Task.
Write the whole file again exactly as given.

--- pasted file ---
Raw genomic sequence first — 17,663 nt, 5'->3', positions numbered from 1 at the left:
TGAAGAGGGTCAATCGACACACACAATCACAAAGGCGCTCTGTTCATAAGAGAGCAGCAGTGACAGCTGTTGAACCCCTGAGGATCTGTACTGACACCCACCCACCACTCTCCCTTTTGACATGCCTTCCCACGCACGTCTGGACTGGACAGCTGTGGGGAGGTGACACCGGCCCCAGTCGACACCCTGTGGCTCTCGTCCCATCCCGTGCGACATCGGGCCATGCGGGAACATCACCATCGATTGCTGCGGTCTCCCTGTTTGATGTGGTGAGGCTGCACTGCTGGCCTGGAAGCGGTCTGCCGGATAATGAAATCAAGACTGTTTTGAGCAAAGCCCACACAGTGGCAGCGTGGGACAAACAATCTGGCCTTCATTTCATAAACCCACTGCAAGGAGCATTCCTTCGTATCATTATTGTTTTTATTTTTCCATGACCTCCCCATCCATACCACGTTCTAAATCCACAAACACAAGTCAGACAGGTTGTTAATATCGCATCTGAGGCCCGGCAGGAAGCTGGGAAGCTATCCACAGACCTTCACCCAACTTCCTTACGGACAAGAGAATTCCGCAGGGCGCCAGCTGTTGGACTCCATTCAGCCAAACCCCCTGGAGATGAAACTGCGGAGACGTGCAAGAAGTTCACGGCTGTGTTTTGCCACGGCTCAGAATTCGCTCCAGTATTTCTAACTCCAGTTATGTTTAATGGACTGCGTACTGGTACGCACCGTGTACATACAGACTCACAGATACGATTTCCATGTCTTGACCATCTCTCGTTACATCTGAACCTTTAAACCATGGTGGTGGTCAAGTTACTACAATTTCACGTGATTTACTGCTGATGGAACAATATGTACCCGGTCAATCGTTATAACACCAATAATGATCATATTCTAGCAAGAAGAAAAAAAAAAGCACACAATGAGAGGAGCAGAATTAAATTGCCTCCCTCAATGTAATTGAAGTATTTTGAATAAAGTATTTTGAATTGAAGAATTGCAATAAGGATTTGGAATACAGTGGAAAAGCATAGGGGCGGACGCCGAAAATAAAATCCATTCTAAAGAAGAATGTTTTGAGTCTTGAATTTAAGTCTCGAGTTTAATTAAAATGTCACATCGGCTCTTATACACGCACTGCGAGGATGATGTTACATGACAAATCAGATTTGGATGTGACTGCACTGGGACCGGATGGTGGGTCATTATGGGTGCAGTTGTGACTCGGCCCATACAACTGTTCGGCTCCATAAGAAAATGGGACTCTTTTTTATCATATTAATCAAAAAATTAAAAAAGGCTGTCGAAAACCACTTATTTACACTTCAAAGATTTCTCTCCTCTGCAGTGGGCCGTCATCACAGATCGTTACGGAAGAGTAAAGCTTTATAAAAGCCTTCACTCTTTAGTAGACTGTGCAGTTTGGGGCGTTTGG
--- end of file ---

Raw genomic sequence first — 17,663 nt, 5'->3', positions numbered from 1 at the left:
TGAAGAGGGTCAATCGACACACACAATCACAAAGGCGCTCTGTTCATAAGAGAGCAGCAGTGACAGCTGTTGAACCCCTGAGGATCTGTACTGACACCCACCCACCACTCTCCCTTTTGACATGCCTTCCCACGCACGTCTGGACTGGACAGCTGTGGGGAGGTGACACCGGCCCCAGTCGACACCCTGTGGCTCTCGTCCCATCCCGTGCGACATCGGGCCATGCGGGAACATCACCATCGATTGCTGCGGTCTCCCTGTTTGATGTGGTGAGGCTGCACTGCTGGCCTGGAAGCGGTCTGCCGGATAATGAAATCAAGACTGTTTTGAGCAAAGCCCACACAGTGGCAGCGTGGGACAAACAATCTGGCCTTCATTTCATAAACCCACTGCAAGGAGCATTCCTTCGTATCATTATTGTTTTTATTTTTCCATGACCTCCCCATCCATACCACGTTCTAAATCCACAAACACAAGTCAGACAGGTTGTTAATATCGCATCTGAGGCCCGGCAGGAAGCTGGGAAGCTATCCACAGACCTTCACCCAACTTCCTTACGGACAAGAGAATTCCGCAGGGCGCCAGCTGTTGGACTCCATTCAGCCAAACCCCCTGGAGATGAAACTGCGGAGACGTGCAAGAAGTTCACGGCTGTGTTTTGCCACGGCTCAGAATTCGCTCCAGTATTTCTAACTCCAGTTATGTTTAATGGACTGCGTACTGGTACGCACCGTGTACATACAGACTCACAGATACGATTTCCATGTCTTGACCATCTCTCGTTACATCTGAACCTTTAAACCATGGTGGTGGTCAAGTTACTACAATTTCACGTGATTTACTGCTGATGGAACAATATGTACCCGGTCAATCGTTATAACACCAATAATGATCATATTCTAGCAAGAAGAAAAAAAAAAGCACACAATGAGAGGAGCAGAATTAAATTGCCTCCCTCAATGTAATTGAAGTATTTTGAATAAAGTATTTTGAATTGAAGAATTGCAATAAGGATTTGGAATACAGTGGAAAAGCATAGGGGCGGACGCCGAAAATAAAATCCATTCTAAAGAAGAATGTTTTGAGTCTTGAATTTAAGTCTCGAGTTTAATTAAAATGTCACATCGGCTCTTATACACGCACTGCGAGGATGATGTTACATGACAAATCAGATTTGGATGTGACTGCACTGGGACCGGATGGTGGGTCATTATGGGTGCAGTTGTGACTCGGCCCATACAACTGTTCGGCTCCATAAGAAAATGGGACTCTTTTTTATCATATTAATCAAAAAATTAAAAAAGGCTGTCGAAAACCACTTATTTACACTTCAAAGATTTCTCTCCTCTGCAGTGGGCCGTCATCACAGATCGTTACGGAAGAGTAAAGCTTTATAAAAGCCTTCACTCTTTAGTAGACTGTGCAGTTTGGGGCGTTTGG